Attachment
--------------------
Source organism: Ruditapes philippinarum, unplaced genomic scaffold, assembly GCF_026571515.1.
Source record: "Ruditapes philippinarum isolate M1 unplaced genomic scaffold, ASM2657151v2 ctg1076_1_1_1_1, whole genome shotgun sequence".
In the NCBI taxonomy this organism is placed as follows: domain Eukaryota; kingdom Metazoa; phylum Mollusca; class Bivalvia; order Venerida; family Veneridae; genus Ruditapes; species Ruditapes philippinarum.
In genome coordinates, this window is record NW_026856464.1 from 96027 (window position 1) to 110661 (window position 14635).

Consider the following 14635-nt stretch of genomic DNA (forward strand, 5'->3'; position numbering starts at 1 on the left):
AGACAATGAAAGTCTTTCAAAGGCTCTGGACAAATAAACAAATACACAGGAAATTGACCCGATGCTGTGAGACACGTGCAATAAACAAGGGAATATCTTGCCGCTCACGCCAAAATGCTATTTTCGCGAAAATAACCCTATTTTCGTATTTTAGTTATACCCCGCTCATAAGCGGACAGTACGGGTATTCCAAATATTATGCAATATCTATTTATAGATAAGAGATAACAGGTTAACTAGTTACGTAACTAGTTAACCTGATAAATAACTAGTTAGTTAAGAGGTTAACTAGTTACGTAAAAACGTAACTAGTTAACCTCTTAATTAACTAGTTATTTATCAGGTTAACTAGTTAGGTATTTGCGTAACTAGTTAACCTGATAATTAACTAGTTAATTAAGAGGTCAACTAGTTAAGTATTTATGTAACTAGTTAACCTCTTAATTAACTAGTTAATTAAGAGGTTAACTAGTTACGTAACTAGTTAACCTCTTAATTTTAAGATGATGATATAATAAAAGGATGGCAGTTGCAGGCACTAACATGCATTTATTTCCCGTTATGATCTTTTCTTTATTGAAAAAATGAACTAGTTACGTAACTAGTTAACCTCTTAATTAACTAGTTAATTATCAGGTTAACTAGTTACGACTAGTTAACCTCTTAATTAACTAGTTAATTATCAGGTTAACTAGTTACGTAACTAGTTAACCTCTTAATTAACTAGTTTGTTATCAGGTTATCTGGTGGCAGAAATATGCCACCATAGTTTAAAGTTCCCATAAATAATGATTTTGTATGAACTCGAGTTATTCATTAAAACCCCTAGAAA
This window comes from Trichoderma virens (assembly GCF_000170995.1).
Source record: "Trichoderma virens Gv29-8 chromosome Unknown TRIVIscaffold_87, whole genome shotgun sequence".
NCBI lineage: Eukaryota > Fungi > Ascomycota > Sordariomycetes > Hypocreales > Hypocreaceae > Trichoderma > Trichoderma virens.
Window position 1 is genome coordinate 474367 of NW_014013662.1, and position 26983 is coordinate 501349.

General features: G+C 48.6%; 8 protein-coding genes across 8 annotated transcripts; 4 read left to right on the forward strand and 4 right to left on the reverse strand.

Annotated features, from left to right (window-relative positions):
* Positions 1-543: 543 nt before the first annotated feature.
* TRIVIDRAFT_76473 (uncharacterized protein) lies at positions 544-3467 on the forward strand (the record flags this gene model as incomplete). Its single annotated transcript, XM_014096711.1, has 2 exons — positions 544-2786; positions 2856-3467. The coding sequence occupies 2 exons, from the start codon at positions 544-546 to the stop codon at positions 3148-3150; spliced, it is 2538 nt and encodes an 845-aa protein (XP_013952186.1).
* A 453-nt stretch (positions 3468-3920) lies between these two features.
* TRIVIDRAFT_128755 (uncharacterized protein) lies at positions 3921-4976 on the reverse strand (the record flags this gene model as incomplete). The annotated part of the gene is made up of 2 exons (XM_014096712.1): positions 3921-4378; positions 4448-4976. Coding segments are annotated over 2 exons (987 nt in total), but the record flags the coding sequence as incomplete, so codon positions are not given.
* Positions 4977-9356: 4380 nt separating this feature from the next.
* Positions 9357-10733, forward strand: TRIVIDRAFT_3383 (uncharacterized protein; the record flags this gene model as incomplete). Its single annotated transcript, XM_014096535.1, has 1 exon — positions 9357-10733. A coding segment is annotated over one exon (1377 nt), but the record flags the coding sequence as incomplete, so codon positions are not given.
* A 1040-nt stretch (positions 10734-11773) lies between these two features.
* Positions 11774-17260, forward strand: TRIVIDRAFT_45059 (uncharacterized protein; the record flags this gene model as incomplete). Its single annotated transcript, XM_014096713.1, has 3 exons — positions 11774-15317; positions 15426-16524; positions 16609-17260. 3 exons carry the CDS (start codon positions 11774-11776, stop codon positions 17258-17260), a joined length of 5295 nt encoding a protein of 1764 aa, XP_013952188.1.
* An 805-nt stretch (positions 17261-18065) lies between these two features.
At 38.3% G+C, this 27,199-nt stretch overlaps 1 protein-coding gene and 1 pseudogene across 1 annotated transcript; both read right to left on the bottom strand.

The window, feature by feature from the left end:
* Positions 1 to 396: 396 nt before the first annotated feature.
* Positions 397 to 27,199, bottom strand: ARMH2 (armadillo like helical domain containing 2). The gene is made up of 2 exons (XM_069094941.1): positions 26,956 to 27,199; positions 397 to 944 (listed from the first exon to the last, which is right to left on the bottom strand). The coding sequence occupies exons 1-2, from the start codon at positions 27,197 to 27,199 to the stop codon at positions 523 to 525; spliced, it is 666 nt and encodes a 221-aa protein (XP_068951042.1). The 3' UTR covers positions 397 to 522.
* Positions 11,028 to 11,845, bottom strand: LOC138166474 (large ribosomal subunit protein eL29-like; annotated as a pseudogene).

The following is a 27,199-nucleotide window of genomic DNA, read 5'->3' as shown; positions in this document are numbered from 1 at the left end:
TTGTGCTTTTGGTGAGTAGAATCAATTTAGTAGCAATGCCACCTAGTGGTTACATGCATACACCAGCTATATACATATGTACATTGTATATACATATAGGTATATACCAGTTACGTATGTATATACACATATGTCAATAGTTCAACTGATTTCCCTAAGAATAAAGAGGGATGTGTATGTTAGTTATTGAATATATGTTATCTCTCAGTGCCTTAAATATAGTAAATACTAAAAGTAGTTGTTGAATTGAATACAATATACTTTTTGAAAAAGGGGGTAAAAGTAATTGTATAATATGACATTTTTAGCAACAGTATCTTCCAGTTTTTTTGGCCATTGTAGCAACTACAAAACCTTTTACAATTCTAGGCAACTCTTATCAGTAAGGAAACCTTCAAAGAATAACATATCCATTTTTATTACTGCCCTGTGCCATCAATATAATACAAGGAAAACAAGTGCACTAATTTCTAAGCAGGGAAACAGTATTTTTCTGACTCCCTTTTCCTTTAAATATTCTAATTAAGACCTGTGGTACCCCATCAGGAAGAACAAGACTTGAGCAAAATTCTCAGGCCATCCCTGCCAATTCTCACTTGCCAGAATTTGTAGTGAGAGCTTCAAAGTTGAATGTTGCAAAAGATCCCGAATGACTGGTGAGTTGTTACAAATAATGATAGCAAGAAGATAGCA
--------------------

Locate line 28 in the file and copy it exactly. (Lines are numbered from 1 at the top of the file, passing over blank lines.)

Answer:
TTGTGCTTTTGGTGAGTAGAATCAATTTAGTAGCAATGCCACCTAGTGGTTACATGCATACACCAGCTATATACATATGTACATTGTATATACATATAGGTATATACCAGTTACGTATGTATATACACATATGTCAATAGTTCAACTGATTTCCCTAAGAATAAAGAGGGATGTGTATGTTAGTTATTGAATATATGTTATCTCTCAGTGCCTTAAATATAGTAAATACTAAAAGTAGTTGTTGAATTGAATACAATATACTTTTTGAAAAAGGGGGTAAAAGTAATTGTATAATATGACATTTTTAGCAACAGTATCTTCCAGTTTTTTTGGCCATTGTAGCAACTACAAAACCTTTTACAATTCTAGGCAACTCTTATCAGTAAGGAAACCTTCAAAGAATAACATATCCATTTTTATTACTGCCCTGTGCCATCAATATAATACAAGGAAAACAAGTGCACTAATTTCTAAGCAGGGAAACAGTATTTTTCTGACTCCCTTTTCCTTTAAATATTCTAATTAAGACCTGTGGTACCCCATCAGGAAGAACAAGACTTGAGCAAAATTCTCAGGCCATCCCTGCCAATTCTCACTTGCCAGAATTTGTAGTGAGAGCTTCAAAGTTGAATGTTGCAAAAGATCCCGAATGACTGGTGAGTTGTTACAAATAATGATAGCAAGAAGATAGCA